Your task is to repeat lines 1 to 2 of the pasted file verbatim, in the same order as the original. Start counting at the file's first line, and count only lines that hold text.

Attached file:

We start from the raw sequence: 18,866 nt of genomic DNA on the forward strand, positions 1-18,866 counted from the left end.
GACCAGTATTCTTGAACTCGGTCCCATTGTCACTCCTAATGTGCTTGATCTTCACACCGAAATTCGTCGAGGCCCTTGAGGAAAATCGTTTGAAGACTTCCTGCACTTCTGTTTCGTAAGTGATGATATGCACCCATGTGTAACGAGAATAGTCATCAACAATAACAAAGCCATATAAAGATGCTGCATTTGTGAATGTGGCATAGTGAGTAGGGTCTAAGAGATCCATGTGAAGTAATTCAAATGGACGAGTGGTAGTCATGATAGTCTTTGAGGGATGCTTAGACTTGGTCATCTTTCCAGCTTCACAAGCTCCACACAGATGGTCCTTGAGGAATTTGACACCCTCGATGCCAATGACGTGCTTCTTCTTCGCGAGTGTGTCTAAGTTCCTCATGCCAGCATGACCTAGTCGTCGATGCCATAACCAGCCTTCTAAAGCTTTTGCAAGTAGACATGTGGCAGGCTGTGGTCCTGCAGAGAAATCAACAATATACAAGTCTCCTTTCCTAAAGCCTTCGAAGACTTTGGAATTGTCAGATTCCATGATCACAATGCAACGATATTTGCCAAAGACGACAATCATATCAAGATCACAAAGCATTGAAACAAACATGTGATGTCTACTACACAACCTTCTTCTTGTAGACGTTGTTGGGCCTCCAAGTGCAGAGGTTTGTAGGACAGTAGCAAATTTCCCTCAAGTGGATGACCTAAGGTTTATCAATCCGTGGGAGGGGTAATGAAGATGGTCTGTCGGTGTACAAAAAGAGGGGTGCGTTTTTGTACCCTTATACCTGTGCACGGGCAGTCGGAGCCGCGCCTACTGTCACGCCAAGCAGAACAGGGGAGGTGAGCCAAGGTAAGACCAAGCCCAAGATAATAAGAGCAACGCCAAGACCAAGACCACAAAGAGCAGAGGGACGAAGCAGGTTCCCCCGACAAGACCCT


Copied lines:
We start from the raw sequence: 18,866 nt of genomic DNA on the forward strand, positions 1-18,866 counted from the left end.
GACCAGTATTCTTGAACTCGGTCCCATTGTCACTCCTAATGTGCTTGATCTTCACACCGAAATTCGTCGAGGCCCTTGAGGAAAATCGTTTGAAGACTTCCTGCACTTCTGTTTCGTAAGTGATGATATGCACCCATGTGTAACGAGAATAGTCATCAACAATAACAAAGCCATATAAAGATGCTGCATTTGTGAATGTGGCATAGTGAGTAGGGTCTAAGAGATCCATGTGAAGTAATTCAAATGGACGAGTGGTAGTCATGATAGTCTTTGAGGGATGCTTAGACTTGGTCATCTTTCCAGCTTCACAAGCTCCACACAGATGGTCCTTGAGGAATTTGACACCCTCGATGCCAATGACGTGCTTCTTCTTCGCGAGTGTGTCTAAGTTCCTCATGCCAGCATGACCTAGTCGTCGATGCCATAACCAGCCTTCTAAAGCTTTTGCAAGTAGACATGTGGCAGGCTGTGGTCCTGCAGAGAAATCAACAATATACAAGTCTCCTTTCCTAAAGCCTTCGAAGACTTTGGAATTGTCAGATTCCATGATCACAATGCAACGATATTTGCCAAAGACGACAATCATATCAAGATCACAAAGCATTGAAACAAACATGTGATGTCTACTACACAACCTTCTTCTTGTAGACGTTGTTGGGCCTCCAAGTGCAGAGGTTTGTAGGACAGTAGCAAATTTCCCTCAAGTGGATGACCTAAGGTTTATCAATCCGTGGGAGGGGTAATGAAGATGGTCTGTCGGTGTACAAAAAGAGGGGTGCGTTTTTGTACCCTTATACCTGTGCACGGGCAGTCGGAGCCGCGCCTACTGTCACGCCAAGCAGAACAGGGGAGGTGAGCCAAGGTAAGACCAAGCCCAAGATAATAAGAGCAACGCCAAGACCAAGACCACAAAGAGCAGAGGGACGAAGCAGGTTCCCCCGACAAGACCCT